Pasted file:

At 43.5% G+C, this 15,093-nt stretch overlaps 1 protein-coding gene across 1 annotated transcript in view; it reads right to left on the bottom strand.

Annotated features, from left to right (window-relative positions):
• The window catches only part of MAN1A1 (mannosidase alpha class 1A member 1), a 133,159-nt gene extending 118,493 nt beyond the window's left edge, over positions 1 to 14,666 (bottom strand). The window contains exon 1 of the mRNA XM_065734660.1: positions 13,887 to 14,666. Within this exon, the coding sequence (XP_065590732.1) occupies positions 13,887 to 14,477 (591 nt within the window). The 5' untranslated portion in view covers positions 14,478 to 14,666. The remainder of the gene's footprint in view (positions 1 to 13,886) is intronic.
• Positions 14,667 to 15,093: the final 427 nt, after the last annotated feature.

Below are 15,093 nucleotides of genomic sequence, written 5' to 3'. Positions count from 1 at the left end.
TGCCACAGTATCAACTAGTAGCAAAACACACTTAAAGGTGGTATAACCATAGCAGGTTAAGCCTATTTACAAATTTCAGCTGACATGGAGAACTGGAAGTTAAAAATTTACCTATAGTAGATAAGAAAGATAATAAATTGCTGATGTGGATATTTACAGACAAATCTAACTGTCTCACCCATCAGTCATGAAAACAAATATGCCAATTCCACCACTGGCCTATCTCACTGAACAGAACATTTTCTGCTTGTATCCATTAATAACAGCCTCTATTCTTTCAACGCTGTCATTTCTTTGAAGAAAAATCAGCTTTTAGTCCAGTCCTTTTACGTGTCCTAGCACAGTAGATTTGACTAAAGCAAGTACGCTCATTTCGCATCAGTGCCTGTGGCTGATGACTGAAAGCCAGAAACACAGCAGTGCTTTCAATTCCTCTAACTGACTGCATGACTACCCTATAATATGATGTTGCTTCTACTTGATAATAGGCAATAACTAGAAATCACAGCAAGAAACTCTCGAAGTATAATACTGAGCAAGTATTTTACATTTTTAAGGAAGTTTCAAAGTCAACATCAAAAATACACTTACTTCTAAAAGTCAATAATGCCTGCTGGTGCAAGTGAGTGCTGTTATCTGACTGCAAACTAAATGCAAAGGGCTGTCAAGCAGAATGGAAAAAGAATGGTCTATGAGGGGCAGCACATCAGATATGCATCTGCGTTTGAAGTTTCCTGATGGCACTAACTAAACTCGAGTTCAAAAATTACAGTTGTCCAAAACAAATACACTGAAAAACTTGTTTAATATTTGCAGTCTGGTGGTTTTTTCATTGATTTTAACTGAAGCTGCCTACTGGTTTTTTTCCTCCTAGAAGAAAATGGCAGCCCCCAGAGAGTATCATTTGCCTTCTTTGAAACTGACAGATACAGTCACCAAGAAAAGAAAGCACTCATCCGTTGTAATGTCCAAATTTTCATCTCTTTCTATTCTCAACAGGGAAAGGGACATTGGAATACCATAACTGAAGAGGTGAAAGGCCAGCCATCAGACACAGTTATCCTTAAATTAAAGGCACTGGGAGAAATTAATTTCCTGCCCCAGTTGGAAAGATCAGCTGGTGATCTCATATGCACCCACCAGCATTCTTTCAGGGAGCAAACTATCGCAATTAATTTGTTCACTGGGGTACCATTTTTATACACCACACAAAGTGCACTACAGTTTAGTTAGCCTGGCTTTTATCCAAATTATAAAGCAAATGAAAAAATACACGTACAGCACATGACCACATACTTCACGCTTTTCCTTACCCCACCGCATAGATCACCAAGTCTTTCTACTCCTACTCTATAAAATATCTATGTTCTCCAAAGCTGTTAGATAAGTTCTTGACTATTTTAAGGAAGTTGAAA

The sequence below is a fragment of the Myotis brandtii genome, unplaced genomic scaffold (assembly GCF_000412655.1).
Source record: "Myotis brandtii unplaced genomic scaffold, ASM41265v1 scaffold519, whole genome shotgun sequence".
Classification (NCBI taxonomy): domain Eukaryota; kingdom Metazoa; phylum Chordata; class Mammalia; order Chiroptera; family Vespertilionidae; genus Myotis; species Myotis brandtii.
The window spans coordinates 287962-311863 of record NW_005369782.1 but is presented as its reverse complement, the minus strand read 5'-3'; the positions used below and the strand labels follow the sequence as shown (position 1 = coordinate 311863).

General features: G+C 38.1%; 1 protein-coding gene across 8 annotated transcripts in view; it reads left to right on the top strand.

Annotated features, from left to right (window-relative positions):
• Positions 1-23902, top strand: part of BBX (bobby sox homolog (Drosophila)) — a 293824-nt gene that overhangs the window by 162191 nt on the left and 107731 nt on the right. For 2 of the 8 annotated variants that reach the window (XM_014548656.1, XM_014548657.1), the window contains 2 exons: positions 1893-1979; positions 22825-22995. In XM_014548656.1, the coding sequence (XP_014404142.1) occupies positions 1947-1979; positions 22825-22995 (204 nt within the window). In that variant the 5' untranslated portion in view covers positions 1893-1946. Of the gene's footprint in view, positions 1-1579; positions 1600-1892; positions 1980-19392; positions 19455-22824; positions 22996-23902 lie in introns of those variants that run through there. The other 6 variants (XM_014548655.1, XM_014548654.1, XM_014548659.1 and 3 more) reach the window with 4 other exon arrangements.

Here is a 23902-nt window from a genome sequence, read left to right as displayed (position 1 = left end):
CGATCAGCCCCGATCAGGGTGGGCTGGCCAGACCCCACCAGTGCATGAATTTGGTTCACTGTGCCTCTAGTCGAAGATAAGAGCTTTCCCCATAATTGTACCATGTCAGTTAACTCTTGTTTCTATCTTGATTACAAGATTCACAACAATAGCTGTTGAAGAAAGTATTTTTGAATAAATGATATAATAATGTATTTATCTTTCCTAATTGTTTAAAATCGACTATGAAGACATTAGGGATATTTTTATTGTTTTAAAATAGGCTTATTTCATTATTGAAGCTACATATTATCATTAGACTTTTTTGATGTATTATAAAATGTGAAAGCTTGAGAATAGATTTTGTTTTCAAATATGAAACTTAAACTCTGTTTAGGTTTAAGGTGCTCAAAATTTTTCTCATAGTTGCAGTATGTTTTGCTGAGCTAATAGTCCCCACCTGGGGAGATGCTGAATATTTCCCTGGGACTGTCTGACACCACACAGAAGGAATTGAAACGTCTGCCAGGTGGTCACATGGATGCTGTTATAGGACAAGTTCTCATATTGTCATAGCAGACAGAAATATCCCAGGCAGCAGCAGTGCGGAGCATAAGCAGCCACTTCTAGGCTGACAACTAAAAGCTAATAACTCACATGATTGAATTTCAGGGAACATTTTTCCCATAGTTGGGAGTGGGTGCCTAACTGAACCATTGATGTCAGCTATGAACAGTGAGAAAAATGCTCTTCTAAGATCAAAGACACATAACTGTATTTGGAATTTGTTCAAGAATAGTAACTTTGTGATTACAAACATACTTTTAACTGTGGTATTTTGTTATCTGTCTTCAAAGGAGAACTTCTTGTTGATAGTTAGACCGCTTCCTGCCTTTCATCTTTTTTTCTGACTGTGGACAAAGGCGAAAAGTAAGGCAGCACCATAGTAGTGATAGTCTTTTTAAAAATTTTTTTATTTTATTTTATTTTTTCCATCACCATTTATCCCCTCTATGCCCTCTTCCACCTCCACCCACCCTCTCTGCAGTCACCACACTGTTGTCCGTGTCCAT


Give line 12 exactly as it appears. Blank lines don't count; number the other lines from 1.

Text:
Annotated features, from left to right (window-relative positions):